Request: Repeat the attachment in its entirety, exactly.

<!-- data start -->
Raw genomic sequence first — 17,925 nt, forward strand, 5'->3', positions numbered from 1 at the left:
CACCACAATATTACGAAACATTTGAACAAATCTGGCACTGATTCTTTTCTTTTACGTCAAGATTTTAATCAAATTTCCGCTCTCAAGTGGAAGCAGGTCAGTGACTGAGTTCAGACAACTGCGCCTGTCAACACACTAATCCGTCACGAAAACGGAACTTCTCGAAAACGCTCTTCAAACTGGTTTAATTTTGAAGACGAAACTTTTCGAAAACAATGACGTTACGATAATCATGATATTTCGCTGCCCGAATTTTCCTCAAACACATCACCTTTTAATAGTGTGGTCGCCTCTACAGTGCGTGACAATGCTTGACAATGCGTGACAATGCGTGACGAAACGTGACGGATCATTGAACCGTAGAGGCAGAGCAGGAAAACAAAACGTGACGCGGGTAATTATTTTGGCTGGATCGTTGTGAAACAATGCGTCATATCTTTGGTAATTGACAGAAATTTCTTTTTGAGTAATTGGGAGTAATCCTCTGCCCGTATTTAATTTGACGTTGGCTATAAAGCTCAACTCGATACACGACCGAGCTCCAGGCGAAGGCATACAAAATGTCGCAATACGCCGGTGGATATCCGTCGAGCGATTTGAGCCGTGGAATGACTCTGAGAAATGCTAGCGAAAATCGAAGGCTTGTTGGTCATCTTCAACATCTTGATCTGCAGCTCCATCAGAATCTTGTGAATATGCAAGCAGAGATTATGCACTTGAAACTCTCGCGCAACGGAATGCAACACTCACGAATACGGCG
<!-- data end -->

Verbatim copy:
Raw genomic sequence first — 17,925 nt, forward strand, 5'->3', positions numbered from 1 at the left:
CACCACAATATTACGAAACATTTGAACAAATCTGGCACTGATTCTTTTCTTTTACGTCAAGATTTTAATCAAATTTCCGCTCTCAAGTGGAAGCAGGTCAGTGACTGAGTTCAGACAACTGCGCCTGTCAACACACTAATCCGTCACGAAAACGGAACTTCTCGAAAACGCTCTTCAAACTGGTTTAATTTTGAAGACGAAACTTTTCGAAAACAATGACGTTACGATAATCATGATATTTCGCTGCCCGAATTTTCCTCAAACACATCACCTTTTAATAGTGTGGTCGCCTCTACAGTGCGTGACAATGCTTGACAATGCGTGACAATGCGTGACGAAACGTGACGGATCATTGAACCGTAGAGGCAGAGCAGGAAAACAAAACGTGACGCGGGTAATTATTTTGGCTGGATCGTTGTGAAACAATGCGTCATATCTTTGGTAATTGACAGAAATTTCTTTTTGAGTAATTGGGAGTAATCCTCTGCCCGTATTTAATTTGACGTTGGCTATAAAGCTCAACTCGATACACGACCGAGCTCCAGGCGAAGGCATACAAAATGTCGCAATACGCCGGTGGATATCCGTCGAGCGATTTGAGCCGTGGAATGACTCTGAGAAATGCTAGCGAAAATCGAAGGCTTGTTGGTCATCTTCAACATCTTGATCTGCAGCTCCATCAGAATCTTGTGAATATGCAAGCAGAGATTATGCACTTGAAACTCTCGCGCAACGGAATGCAACACTCACGAATACGGCG